Photo caption: Malini Laxman, Kelley Ngo and Aasha Brooks pose with their scholarship certificates from the Georgia Speech-Language-Hearing Foundation.
story by Claire Miller
Communication sciences and disorders master’s students Aasha Brooks, Malini Laxman and Kelley Ngo are 2023 recipients of the Georgia Speech-Language-Hearing Foundation Scholarship.
This scholarship program awards funding to graduate students in speech-language pathology programs in the state of Georgia to cover tuition, books and supplies, according to the foundation’s website.
Brooks is a first-generation, non-traditional student who earned her bachelor’s degree in speech communication from Georgia State University. As a graduate student in the communication sciences and disorders program, her goal is to promote the recruitment and retention of individuals from multilingual and multicultural backgrounds in the field of speech, language and hearing sciences. Brooks is a member of the National Black Association of Speech Language and Hearing, Georgia State’s Black Graduate Student Association and the Georgia Speech-Language-Hearing Association – organizations that serve as platforms for the engagement, mentorship and support for underrepresented groups in the field. She was also a 2021-2022 Early SPOTs Scholar.
Ngo earned her bachelor’s degree in communication sciences and disorders from the University of Georgia and is a second-year graduate student in the communication sciences and disorders master’s program. She is a graduate research assistant for Assistant Professor Ai Leen Choo in the Department of Communication Sciences and Disorders Stuttering and Bilingualism Lab. She, Laxman and Choo co-authored a research paper entitled, “Factors Related to College Major Selection in Communication Sciences and Disorders: Application of the Theory of Planned Behavior,” which they presented at the Georgia Speech-Language-Hearing Association’s 2023 convention in Savannah, Ga. Ngo hopes her research will help diversify the field, provide services that are culturally responsive and match the U.S.’s growing demographics.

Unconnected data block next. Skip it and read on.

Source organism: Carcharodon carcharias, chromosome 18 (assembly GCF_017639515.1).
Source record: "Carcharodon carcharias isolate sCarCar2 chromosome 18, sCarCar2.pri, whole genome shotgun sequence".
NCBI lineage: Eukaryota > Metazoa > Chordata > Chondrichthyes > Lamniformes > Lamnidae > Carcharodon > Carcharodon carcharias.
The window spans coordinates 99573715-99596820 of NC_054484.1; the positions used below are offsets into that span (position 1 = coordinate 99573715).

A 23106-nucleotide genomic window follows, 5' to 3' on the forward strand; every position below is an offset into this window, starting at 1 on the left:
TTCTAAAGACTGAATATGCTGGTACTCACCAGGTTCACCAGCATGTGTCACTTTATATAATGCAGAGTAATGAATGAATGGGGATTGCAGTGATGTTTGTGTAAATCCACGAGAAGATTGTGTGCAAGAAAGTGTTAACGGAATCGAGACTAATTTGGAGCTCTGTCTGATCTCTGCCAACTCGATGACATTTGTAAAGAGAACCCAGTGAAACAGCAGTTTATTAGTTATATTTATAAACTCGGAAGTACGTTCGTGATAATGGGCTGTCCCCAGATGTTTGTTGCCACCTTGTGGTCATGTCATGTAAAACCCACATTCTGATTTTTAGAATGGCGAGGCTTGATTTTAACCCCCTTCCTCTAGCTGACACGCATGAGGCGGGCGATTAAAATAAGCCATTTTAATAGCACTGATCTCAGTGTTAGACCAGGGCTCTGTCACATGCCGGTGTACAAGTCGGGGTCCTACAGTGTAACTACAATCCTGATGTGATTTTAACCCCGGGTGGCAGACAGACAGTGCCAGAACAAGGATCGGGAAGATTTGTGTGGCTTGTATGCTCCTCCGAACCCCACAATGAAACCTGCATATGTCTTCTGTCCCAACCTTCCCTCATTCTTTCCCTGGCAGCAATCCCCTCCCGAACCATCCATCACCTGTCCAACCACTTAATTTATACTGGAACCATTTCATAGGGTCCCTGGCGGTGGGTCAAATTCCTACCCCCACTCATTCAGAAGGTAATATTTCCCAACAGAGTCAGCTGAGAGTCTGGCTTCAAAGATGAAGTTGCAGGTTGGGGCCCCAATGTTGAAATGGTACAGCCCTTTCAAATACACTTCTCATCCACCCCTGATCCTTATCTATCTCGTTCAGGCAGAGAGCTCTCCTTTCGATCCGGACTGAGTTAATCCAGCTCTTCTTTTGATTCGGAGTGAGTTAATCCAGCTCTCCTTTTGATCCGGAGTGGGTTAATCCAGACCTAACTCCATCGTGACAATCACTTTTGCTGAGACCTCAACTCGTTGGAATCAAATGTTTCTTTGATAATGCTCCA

Laxman earned her bachelor’s degree in biological sciences from Georgia State in 2019 and is a second-year graduate student in the communication sciences and disorders master’s program. Her research interests include bilingualism, racial/cultural diversity and serving clients from low socioeconomic backgrounds. Laxman served as a research assistant in the Stuttering and Bilingualism Lab, where she worked with Choo to improve diagnostic procedures for individuals who are bilingual and present with a fluency disorder. She is also a member of Georgia State’s chapter of CommunicAID+ Nation, an organization that empowers individuals with communication disorders and their families by providing resources and support.
Brooks, Laxman and Ngo were honored during the Presidential Reception at the Georgia Speech-Language-Hearing Association’s annual convention in February.
For more information about the master’s program in communication sciences and disorders, click here.